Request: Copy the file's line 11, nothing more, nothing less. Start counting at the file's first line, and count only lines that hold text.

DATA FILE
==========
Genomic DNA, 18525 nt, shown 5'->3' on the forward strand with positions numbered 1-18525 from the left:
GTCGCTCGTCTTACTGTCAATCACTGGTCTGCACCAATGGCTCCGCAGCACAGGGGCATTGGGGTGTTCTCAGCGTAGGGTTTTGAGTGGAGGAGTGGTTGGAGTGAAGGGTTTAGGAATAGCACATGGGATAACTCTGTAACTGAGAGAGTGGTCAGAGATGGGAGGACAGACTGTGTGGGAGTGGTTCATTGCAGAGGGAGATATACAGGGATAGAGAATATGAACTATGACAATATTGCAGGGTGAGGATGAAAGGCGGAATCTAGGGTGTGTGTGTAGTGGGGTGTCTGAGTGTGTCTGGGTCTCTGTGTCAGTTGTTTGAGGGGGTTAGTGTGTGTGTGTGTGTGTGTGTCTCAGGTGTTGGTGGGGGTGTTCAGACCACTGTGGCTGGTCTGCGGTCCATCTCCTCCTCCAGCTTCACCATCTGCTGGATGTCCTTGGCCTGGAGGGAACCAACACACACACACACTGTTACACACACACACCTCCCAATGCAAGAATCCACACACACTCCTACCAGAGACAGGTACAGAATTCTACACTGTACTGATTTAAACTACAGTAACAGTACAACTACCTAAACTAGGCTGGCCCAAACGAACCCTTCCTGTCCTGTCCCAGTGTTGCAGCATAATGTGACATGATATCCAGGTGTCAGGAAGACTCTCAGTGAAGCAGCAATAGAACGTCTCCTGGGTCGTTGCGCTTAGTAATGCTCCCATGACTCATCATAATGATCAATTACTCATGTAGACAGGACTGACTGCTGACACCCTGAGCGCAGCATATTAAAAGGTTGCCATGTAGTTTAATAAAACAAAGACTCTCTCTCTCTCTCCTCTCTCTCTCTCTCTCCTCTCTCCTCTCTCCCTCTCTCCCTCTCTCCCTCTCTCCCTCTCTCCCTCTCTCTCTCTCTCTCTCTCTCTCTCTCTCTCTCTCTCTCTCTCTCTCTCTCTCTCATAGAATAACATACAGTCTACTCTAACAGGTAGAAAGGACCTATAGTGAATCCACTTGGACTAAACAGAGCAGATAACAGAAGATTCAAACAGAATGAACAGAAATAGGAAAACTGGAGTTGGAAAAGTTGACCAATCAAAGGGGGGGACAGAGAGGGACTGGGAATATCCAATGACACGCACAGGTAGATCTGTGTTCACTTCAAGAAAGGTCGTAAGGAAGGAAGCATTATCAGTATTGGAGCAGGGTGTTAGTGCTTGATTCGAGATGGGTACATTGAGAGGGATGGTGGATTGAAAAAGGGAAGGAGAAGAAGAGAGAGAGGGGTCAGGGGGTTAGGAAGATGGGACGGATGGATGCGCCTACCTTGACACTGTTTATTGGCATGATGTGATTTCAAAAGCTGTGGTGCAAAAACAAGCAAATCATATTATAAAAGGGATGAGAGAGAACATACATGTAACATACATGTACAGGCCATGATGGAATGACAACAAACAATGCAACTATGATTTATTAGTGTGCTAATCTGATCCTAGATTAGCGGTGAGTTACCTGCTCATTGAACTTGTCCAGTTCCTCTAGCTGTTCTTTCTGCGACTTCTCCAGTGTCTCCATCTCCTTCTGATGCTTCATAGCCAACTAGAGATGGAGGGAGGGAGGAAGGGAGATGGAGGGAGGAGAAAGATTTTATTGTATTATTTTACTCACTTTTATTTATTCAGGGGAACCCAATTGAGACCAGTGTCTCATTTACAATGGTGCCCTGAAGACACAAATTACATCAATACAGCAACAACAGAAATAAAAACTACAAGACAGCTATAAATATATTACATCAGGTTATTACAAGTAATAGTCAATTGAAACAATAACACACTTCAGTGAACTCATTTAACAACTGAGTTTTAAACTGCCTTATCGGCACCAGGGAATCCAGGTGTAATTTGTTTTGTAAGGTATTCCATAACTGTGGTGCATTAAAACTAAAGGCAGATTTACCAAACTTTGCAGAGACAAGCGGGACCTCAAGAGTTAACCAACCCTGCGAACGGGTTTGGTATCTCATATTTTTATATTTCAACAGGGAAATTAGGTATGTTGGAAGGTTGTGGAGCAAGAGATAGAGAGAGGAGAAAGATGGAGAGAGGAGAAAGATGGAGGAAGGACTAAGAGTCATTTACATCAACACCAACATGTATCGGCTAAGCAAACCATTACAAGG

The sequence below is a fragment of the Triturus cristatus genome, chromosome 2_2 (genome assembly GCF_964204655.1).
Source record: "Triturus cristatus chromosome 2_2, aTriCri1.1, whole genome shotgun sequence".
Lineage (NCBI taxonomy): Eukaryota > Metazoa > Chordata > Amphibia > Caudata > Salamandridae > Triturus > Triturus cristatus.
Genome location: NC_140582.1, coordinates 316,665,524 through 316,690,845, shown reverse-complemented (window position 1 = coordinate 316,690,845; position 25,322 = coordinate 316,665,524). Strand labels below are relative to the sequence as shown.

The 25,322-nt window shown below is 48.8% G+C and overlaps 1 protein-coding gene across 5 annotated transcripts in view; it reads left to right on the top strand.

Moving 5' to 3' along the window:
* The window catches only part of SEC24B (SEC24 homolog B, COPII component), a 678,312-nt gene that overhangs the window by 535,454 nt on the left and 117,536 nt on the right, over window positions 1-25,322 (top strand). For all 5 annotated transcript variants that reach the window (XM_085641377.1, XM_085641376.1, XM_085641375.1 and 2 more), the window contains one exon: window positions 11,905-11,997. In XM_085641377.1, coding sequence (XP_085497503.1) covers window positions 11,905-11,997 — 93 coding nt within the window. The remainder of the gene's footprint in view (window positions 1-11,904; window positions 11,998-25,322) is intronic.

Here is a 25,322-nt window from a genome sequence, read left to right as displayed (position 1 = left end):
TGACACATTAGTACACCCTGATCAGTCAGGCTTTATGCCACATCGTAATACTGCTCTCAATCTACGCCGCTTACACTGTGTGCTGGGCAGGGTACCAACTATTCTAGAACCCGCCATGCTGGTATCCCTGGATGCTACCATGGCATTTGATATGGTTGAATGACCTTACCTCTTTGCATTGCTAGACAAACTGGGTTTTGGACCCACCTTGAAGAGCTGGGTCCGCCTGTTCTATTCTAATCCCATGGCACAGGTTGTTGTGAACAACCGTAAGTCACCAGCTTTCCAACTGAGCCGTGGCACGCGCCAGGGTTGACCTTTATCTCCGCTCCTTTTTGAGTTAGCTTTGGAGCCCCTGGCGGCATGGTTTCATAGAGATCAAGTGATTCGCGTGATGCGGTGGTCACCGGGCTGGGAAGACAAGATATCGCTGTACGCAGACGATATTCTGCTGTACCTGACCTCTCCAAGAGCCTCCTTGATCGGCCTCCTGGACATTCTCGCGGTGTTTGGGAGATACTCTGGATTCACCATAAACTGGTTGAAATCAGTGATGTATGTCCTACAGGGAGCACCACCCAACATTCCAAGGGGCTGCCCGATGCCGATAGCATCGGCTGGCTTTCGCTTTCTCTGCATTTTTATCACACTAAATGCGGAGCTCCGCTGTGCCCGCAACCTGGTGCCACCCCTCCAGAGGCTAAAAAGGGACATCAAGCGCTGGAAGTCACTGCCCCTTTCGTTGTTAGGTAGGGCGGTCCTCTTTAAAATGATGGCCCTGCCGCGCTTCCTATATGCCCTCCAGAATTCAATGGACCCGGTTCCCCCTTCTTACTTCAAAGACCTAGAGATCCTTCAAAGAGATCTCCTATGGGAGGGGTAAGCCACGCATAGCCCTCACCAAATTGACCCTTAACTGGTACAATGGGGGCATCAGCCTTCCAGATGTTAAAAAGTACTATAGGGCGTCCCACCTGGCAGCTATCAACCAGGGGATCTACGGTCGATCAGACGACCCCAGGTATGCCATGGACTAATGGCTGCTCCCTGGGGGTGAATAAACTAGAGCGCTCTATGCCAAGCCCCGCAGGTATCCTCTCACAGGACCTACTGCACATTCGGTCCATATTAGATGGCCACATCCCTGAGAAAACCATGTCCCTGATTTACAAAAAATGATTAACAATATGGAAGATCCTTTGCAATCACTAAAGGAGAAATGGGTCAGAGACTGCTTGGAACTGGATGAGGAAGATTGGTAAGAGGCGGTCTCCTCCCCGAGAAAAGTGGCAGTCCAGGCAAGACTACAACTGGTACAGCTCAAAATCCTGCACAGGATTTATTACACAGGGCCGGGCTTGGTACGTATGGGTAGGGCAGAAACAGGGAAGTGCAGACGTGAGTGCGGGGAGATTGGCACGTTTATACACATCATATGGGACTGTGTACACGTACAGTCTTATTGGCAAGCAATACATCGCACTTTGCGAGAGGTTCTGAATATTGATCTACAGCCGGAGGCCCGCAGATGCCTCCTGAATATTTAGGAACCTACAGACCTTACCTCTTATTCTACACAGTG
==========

TGACACATTAGTACACCCTGATCAGTCAGGCTTTATGCCACATCGTAATACTGCTCTCAATCTACGCCGCTTACACTGTGTGCTGGGCAGGGTACCAACTATTCTAGAACCCGCCATGCTGGTATCCCTGGATGCTACCATGGCATTTGATATGGTTGAATGACCTTACCTCTTTGCATTGCTAGACAAACTGGGTTTTGGACCCACCTTGAAGAGCTGGGTCCGCCTGTTCTATTCTAATCCCATGGCACAGGTTGTTGTGAACAACCGTAAGTCACCAGCTTTCCAACTGAGCCGTGGCACGCGCCAGGGTTGACCTTTATCTCCGCTCCTTTTTGAGTTAGCTTTGGAGCCCCTGGCGGCATGGTTTCATAGAGATCAAGTGATTCGCGTGATGCGGTGGTCACCGGGCTGGGAAGACAAGATATCGCTGTACGCAGACGATATTCTGCTGTACCTGACCTCTCCAAGAGCCTCCTTGATCGGCCTCCTGGACATTCTCGCGGTGTTTGGGAGATACTCTGGATTCACCATAAACTGGTTGAAATCAGTGATGTATGTCCTACAGGGAGCACCACCCAACATTCCAAGGGGCTGCCCGATGCCGATAGCATCGGCTGGCTTTCGCTTTCTCTGCATTTTTATCACACTAAATGCGGAGCTCCGCTGTGCCCGCAACCTGGTGCCACCCCTCCAGAGGCTAAAAAGGGACATCAAGCGCTGGAAGTCACTGCCCCTTTCGTTGTTAGGTAGGGCGGTCCTCTTTAAAATGATGGCCCTGCCGCGCTTCCTATATGCCCTCCAGAATTCAATGGACCCGGTTCCCCCTTCTTACTTCAAAGACCTAGAGATCCTTCAAAGAGATCTCCTATGGGAGGGGTAAGCCACGCATAGCCCTCACCAAATTGACCCTTAACTGGTACAATGGGGGCATCAGCCTTCCAGATGTTAAAAAGTACTATAGGGCGTCCCACCTGGCAGCTATCAACCAGGGGATCTACGGTCGATCAGACGACCCCAGGTATGCCATGGACTAATGGCTGCTCCCTGGGGGTGAATAAACTAGAGCGCTCTATGCCAAGCCCCGCAGGTATCCTCTCACAGGACCTACTGCACATTCGGTCCATATTAGATGGCCACATCCCTGAGAAAACCATGTCCCTGATTTACAAAAAATGATTAACAATATGGAAGATCCTTTGCAATCACTAAAGGAGAAATGGGTCAGAGACTGCTTGGAACTGGATGAGGAAGATTGGTAAGAGGCGGTCTCCTCCCCGAGAAAAGTGGCAGTCCAGGCAAGACTACAACTGGTACAGCTCAAAATCCTGCACAGGATTTATTACACAGGGCCGGGCTTGGTACGTATGGGTAGGGCAGAAACAGGGAAGTGCAGACGTGAGTGCGGGGAGATTGGCACGTTTATACACATCATATGGGACTGTGTACACGTACAGTCTTATTGGCAAGCAATACATCGCACTTTGCGAGAGGTTCTGAATATTGATCTACAGCCGGAGGCCCGCAGATGCCTCCTGAATATTTAGGAACCTACAGACCTTACCTCTTATTCTACACAGTG